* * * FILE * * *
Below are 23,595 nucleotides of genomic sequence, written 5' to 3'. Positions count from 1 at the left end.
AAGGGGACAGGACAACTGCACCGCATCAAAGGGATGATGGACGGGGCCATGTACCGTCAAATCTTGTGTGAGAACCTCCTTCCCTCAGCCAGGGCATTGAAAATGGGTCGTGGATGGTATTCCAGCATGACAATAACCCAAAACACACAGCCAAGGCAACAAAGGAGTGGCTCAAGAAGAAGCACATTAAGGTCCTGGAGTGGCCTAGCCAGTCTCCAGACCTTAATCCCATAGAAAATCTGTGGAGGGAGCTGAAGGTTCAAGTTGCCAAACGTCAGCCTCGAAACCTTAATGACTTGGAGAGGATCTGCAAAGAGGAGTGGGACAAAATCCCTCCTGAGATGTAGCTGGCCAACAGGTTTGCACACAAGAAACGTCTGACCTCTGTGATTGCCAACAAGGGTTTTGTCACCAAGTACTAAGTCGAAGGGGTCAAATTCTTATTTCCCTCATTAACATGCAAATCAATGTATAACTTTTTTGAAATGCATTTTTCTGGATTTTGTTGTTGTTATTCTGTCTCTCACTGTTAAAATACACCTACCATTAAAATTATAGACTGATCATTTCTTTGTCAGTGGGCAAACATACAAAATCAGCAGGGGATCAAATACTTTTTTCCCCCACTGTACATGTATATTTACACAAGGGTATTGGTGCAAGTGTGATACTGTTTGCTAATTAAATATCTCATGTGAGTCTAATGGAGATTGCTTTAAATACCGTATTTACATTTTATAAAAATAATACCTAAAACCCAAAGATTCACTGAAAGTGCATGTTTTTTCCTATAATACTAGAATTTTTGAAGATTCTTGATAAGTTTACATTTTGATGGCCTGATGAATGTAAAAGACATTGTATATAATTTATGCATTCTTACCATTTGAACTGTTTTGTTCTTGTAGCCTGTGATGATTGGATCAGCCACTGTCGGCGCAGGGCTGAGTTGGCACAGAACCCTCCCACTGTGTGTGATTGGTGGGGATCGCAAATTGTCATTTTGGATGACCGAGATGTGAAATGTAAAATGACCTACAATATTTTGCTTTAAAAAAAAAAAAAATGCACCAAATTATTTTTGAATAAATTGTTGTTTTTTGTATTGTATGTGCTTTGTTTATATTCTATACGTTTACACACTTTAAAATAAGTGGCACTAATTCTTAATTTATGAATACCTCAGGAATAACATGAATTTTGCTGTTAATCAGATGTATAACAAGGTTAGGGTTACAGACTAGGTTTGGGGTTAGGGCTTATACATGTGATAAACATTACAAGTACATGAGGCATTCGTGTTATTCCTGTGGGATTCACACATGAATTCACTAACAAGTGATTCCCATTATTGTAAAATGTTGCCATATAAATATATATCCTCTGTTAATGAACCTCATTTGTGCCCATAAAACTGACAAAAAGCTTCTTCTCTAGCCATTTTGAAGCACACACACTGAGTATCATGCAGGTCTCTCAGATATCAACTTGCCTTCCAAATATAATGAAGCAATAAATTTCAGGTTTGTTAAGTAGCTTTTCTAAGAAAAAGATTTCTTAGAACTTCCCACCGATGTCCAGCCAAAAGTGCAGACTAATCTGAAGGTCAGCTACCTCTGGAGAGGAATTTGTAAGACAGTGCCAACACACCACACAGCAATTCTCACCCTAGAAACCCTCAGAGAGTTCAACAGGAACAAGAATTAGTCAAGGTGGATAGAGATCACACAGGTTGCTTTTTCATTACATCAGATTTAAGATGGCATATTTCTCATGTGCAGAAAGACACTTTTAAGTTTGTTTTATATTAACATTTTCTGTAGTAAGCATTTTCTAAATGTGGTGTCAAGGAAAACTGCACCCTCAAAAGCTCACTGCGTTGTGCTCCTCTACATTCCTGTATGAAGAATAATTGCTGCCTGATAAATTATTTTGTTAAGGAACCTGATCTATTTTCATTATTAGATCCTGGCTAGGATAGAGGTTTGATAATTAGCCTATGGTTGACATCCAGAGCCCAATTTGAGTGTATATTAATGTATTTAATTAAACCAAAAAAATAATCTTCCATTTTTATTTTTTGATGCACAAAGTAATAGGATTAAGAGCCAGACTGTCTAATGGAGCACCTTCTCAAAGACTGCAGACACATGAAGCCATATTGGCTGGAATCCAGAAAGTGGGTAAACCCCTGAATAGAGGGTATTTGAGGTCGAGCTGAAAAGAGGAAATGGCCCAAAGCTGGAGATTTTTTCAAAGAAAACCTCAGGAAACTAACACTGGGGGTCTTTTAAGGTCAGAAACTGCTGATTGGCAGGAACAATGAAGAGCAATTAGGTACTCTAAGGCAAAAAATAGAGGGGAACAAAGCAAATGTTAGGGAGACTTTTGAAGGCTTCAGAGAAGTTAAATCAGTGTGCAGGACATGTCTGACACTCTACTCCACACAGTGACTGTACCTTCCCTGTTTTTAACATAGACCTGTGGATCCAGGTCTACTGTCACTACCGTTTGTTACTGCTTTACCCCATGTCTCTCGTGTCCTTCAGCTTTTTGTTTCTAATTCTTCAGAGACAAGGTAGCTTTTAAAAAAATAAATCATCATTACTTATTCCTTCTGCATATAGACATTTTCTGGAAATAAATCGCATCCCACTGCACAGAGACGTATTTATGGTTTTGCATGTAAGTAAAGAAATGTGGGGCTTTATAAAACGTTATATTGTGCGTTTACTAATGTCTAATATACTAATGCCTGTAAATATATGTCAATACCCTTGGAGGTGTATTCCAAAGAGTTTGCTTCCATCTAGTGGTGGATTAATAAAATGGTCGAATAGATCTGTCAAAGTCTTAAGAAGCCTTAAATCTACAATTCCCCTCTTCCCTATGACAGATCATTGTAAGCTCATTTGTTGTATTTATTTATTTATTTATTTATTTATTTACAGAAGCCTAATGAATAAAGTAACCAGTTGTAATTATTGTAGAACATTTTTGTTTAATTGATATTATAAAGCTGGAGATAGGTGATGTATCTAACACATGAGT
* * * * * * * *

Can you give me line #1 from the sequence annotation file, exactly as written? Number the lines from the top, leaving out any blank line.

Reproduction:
Below are 23,595 nucleotides of genomic sequence, written 5' to 3'. Positions count from 1 at the left end.